China factory index hits record low on coronavirus
Manufacturing activity plunges while US signals interest rate cut could be on the cards
Manufacturing activity in China plunged in February as the coronavirus took hold, the latest data revealed, while in the US the Federal Reserve has signalled interest rates could be cut in response to the “evolving risks” to the economy from the outbreak. The manufacturing purchasing managers’ index, one of the first official economic indicators published since the coronavirus outbreak, fell to 35.7 this month, an all-time low and down from 50 in January, China’s National Bureau of Statistics announced on Saturday. A figure below 50 indicates a contraction in activity compared with the previous month, as judged by the managers who fill in the PMI survey. Separately Fed chair Jay Powell issued a statement during trading in New York on Friday afternoon saying that the central bank would “act as appropriate” to support growth. This helped the S&P 500 pare earlier losses to close down 0.8 per cent after being down as much as 3 per cent. That brought its loss for the week to 11 per cent. The 10-year Treasury note, which touched a low of 1.114 per cent following Mr Powell’s remarks, settled at 1.16 per cent on Friday as investors grew increasingly confident that the central bank would cut rates at least twice this year. Mr Powell has used the phrase “act as appropriate” in the past to signal willingness to use monetary policy to support growth.
The collapse in China’s manufacturing activity, which exceeded its collapse during the global financial crisis of 2008, shows the severity of the problem faced by President Xi Jinping in restarting the world’s second-largest economy. Last weekend, Mr Xi told local officials that low-risk areas should “resume full production and normal life”. “Today’s PMI data suggest that things are really bad, and the government is willing to report that,” wrote Larry Hu of Macquarie Capital in an analyst note. Mr Hu warned that gross domestic product growth in the first quarter would be worse than the consensus forecast of about 4 per cent year-on-year. He added the government might even report a contraction for the quarter, which would be the first time since the Cultural Revolution.
February’s PMI reading was the lowest since January 2005, when the index was first released. The previous lowest was 38.8 in November 2008, during the financial crisis. Local officials face two conflicting objectives. They must control the outbreak, which has killed 2,835 people in China, and also get the country back to work after the extended lunar new year holidays, when most of the migrant workers upon whom China’s factories depend return to their rural homes. While the NBS announced that medium-to-large sized enterprises had a “work resumption rate” of 78.9 per cent, banking group ANZ said they were probably operating well below this in terms of capacity utilisation. Based on migration data, ANZ said the Chinese economy was operating at 20 per cent capacity, with about 50 per cent of workers back at their posts as of this weekend. The new export orders sub-index dropped to 28.7, down 20 points from the previous month, because of cancelled and delayed orders as a result of the coronavirus, said Zhao Qinghe, NBS senior statistician. Mr Zhao added that the work resumption rate was rising rapidly, and would lead to an increase in the PMI for March.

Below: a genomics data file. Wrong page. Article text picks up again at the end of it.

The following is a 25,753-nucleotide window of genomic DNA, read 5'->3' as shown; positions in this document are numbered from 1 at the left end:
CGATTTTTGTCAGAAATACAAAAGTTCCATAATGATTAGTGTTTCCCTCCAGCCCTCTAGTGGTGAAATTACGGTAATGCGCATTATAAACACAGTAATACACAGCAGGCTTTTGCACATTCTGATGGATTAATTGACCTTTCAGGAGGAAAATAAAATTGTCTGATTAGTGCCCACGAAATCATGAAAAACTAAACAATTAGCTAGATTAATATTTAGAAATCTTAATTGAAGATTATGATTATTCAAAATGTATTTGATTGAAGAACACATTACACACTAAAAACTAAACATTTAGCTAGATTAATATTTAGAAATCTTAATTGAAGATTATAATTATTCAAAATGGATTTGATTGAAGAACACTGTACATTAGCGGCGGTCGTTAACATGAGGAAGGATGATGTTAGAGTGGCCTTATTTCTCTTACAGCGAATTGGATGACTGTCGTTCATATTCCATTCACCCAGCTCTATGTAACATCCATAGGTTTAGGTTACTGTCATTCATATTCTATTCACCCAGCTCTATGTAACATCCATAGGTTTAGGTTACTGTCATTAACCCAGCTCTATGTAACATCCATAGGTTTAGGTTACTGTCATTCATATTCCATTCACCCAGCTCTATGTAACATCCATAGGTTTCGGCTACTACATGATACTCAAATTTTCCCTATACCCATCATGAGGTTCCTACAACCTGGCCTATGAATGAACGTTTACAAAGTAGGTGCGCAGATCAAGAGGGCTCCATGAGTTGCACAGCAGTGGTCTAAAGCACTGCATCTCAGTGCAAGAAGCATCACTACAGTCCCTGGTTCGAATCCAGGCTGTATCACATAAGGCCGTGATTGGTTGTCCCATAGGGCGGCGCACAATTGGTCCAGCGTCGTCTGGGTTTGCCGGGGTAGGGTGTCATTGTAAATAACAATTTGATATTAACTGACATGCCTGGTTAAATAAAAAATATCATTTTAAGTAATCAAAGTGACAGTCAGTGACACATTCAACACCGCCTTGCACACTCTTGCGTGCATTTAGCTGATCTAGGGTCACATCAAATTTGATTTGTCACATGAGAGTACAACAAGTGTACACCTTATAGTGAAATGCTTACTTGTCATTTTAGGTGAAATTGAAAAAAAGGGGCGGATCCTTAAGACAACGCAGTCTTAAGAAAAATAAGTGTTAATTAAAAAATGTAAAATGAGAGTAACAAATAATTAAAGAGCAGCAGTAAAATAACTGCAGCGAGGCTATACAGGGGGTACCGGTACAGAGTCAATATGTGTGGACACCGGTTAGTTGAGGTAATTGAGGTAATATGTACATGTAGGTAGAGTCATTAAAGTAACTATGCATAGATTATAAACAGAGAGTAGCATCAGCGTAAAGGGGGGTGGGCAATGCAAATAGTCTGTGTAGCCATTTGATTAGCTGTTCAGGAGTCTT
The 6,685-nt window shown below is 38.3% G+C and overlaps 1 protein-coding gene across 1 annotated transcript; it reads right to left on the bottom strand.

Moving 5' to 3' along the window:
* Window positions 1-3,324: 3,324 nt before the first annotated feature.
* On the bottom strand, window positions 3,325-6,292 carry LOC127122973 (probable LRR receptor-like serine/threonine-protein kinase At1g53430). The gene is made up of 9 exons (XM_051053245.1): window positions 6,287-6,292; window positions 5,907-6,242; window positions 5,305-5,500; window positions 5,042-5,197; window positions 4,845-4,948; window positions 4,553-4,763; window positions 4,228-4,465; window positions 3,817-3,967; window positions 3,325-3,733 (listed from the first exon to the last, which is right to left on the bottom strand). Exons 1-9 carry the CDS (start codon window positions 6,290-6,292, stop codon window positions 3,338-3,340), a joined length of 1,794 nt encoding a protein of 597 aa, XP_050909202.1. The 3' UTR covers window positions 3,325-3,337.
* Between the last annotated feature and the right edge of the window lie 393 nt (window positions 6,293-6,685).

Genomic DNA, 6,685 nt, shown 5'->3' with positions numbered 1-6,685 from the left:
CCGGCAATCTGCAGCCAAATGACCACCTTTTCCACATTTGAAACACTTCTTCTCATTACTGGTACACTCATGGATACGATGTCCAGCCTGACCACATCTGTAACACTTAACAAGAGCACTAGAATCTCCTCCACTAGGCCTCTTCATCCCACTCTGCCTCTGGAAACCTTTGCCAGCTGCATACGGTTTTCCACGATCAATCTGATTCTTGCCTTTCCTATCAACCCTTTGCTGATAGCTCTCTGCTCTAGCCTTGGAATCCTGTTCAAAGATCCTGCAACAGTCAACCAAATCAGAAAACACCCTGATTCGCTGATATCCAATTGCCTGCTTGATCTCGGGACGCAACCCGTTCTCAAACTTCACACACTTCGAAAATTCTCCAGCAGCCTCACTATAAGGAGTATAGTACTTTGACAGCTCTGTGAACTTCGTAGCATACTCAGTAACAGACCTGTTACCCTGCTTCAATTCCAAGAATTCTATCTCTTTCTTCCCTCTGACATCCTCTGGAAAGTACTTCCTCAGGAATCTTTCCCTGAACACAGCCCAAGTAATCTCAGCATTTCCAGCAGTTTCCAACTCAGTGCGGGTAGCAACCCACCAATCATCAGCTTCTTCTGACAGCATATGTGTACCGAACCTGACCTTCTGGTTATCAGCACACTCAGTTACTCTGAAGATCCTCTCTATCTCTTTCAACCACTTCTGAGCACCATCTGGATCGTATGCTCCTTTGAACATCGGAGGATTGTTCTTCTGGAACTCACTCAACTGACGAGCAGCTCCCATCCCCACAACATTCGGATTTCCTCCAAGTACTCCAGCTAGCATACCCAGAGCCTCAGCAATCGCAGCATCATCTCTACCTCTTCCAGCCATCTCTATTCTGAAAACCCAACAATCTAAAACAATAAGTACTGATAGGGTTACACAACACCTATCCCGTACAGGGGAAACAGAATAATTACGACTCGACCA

Although some city governments have chartered planes, trains and buses to get their rural migrant workers back to the cities, many are unwilling or unable to return due to quarantines and roadblocks imposed by other local governments afraid of contagion. Apple has issued a revenue warning because of the outbreak. Its contractor Foxconn assembles iPhones and other Apple products in China. Foxconn’s biggest iPhone plant has struggled to return to full production because of housing problems for workers in need of quarantine. Foxconn and other manufacturers often house workers on-site in large dormitories. Separately, Taiwan on Saturday reported a cluster of infections in a hospital, the most significant instance of local spread of the disease since the epidemic began. The infections brought Taiwan’s count of confirmed cases to 39. The hospital cluster raises concerns that Taiwan could face a mass outbreak such as in South Korea and Italy, which Taipei has so far avoided by taking strict and decisive measures. Iran on Saturday reported nine new deaths, bringing its total to 43. It has recorded 593 individuals testing positive for the disease so far. The outbreak, which began about 10 days ago in Qom, a holy city 140km south of Tehran with a population of 1.2m, has spread almost to all the country. Additional reporting by Jennifer Ablan and Peter Wells in New York and Monavar Khalaj in Tehran